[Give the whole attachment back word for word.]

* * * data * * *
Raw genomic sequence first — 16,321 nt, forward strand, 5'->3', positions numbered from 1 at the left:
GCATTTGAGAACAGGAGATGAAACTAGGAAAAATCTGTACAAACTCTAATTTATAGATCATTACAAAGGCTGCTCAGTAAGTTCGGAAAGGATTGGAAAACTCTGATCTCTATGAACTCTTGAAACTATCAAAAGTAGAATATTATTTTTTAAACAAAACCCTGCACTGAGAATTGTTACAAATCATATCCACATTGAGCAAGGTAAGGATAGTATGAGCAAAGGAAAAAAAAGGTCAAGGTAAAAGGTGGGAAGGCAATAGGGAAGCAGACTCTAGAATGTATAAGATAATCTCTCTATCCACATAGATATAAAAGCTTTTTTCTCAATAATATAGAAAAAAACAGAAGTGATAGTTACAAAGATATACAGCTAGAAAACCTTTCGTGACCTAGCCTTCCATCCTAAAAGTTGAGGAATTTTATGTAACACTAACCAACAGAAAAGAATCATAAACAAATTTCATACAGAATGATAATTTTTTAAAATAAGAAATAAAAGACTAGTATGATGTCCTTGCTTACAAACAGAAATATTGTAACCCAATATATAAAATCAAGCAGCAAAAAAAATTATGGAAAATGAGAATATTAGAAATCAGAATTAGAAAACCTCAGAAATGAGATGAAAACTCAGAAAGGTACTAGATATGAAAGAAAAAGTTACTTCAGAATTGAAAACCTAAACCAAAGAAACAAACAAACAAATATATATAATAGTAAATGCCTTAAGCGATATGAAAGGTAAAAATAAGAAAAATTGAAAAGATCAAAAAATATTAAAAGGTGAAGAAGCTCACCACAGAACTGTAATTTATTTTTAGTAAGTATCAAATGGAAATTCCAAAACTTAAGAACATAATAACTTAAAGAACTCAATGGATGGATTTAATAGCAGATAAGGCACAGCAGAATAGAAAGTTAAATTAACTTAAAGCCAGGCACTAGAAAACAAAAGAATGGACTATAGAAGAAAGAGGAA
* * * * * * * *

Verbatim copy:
Raw genomic sequence first — 16,321 nt, forward strand, 5'->3', positions numbered from 1 at the left:
GCATTTGAGAACAGGAGATGAAACTAGGAAAAATCTGTACAAACTCTAATTTATAGATCATTACAAAGGCTGCTCAGTAAGTTCGGAAAGGATTGGAAAACTCTGATCTCTATGAACTCTTGAAACTATCAAAAGTAGAATATTATTTTTTAAACAAAACCCTGCACTGAGAATTGTTACAAATCATATCCACATTGAGCAAGGTAAGGATAGTATGAGCAAAGGAAAAAAAAGGTCAAGGTAAAAGGTGGGAAGGCAATAGGGAAGCAGACTCTAGAATGTATAAGATAATCTCTCTATCCACATAGATATAAAAGCTTTTTTCTCAATAATATAGAAAAAAACAGAAGTGATAGTTACAAAGATATACAGCTAGAAAACCTTTCGTGACCTAGCCTTCCATCCTAAAAGTTGAGGAATTTTATGTAACACTAACCAACAGAAAAGAATCATAAACAAATTTCATACAGAATGATAATTTTTTAAAATAAGAAATAAAAGACTAGTATGATGTCCTTGCTTACAAACAGAAATATTGTAACCCAATATATAAAATCAAGCAGCAAAAAAAATTATGGAAAATGAGAATATTAGAAATCAGAATTAGAAAACCTCAGAAATGAGATGAAAACTCAGAAAGGTACTAGATATGAAAGAAAAAGTTACTTCAGAATTGAAAACCTAAACCAAAGAAACAAACAAACAAATATATATAATAGTAAATGCCTTAAGCGATATGAAAGGTAAAAATAAGAAAAATTGAAAAGATCAAAAAATATTAAAAGGTGAAGAAGCTCACCACAGAACTGTAATTTATTTTTAGTAAGTATCAAATGGAAATTCCAAAACTTAAGAACATAATAACTTAAAGAACTCAATGGATGGATTTAATAGCAGATAAGGCACAGCAGAATAGAAAGTTAAATTAACTTAAAGCCAGGCACTAGAAAACAAAAGAATGGACTATAGAAGAAAGAGGAA